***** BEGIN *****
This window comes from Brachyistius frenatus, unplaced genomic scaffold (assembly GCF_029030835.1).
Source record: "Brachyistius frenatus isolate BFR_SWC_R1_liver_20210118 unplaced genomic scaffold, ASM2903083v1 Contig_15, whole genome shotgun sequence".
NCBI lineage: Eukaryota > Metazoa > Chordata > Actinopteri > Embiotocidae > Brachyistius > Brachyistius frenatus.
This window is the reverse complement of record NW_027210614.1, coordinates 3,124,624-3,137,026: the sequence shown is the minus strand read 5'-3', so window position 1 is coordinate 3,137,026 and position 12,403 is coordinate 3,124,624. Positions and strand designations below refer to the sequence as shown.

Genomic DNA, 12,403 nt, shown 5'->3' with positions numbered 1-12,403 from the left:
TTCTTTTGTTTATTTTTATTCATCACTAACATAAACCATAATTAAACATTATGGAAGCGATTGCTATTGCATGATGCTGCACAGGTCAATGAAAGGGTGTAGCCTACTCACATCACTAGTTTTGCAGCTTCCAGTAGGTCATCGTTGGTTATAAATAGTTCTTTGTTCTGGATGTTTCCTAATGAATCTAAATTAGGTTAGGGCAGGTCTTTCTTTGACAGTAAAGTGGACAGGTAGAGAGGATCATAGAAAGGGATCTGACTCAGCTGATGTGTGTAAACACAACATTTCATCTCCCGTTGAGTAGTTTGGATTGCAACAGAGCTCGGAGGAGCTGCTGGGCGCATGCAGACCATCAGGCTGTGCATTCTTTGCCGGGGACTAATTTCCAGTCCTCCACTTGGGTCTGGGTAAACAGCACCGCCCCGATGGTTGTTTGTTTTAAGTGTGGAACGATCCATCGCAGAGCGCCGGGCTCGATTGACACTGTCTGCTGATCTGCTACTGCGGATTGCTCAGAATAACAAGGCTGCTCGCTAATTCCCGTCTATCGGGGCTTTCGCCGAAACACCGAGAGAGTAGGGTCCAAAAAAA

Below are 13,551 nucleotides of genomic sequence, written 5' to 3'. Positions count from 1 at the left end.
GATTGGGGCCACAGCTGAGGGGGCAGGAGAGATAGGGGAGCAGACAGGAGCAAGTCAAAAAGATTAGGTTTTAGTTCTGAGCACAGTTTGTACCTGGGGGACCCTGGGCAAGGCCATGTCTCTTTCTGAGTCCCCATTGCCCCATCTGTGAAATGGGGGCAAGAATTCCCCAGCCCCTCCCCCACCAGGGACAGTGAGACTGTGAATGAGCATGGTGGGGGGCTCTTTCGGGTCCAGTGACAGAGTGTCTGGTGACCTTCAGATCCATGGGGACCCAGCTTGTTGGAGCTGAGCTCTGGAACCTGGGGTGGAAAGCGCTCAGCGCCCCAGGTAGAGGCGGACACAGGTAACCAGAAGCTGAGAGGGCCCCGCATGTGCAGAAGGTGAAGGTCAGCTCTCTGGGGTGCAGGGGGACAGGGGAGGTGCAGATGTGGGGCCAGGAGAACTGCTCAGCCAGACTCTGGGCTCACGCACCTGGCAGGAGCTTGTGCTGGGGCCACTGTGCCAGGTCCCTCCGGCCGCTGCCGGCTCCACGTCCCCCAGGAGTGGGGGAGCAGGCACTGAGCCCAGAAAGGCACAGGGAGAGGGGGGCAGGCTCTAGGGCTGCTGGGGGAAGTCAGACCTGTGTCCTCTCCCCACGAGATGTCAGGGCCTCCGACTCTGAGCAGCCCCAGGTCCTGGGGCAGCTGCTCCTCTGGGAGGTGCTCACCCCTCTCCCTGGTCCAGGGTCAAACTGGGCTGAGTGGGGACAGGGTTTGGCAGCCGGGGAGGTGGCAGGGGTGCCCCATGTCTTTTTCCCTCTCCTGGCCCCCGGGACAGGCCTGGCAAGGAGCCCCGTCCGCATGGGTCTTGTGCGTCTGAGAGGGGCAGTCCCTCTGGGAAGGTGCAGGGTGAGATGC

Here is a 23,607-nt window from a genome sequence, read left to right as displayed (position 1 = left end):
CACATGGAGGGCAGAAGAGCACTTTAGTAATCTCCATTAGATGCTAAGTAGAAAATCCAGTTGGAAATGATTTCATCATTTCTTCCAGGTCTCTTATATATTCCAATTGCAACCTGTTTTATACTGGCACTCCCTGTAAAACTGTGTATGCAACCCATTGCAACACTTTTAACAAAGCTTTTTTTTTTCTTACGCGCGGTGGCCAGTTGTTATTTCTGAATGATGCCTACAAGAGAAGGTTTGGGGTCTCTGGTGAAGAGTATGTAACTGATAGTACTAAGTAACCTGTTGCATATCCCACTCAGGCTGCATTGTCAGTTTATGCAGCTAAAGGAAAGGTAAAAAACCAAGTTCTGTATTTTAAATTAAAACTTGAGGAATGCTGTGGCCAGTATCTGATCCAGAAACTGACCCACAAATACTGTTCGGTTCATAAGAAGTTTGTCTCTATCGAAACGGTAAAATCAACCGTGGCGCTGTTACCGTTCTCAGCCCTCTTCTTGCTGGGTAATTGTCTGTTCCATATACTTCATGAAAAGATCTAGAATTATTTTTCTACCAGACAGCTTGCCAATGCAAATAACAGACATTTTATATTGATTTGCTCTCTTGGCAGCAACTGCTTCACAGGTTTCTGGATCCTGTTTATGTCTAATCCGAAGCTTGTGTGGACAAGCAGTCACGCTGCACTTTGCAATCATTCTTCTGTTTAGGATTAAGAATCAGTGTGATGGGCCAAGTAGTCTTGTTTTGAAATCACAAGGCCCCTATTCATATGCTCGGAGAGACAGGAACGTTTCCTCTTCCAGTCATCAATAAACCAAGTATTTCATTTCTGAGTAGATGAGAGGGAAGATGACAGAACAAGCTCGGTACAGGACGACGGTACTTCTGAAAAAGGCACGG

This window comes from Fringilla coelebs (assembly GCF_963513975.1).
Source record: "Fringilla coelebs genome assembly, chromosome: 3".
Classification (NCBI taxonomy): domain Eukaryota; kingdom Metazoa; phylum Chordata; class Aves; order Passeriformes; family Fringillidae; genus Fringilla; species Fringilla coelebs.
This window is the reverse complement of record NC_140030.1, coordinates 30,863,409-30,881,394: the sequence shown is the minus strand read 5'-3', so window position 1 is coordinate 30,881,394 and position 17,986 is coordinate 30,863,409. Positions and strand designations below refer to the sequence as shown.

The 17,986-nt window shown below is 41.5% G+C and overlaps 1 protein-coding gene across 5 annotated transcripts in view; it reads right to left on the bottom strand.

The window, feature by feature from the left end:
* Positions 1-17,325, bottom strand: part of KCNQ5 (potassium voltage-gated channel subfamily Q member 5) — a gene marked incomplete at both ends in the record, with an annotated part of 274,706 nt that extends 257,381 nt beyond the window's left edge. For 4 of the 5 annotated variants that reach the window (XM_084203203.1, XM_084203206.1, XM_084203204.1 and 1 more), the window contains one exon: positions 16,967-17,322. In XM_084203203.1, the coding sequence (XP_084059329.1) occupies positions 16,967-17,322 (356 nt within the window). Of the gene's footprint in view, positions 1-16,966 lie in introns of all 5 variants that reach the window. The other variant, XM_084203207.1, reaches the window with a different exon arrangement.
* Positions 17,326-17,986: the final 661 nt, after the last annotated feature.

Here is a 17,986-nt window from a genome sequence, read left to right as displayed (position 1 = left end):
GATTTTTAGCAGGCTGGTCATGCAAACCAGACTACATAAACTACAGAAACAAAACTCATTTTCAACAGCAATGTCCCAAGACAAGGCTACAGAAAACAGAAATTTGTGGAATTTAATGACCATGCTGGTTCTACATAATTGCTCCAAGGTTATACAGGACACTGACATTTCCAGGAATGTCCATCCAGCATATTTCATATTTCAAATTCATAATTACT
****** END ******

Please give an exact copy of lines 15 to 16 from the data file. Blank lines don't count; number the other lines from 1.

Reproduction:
The 17,986-nt window shown below is 41.5% G+C and overlaps 1 protein-coding gene across 5 annotated transcripts in view; it reads right to left on the bottom strand.

The window, feature by feature from the left end: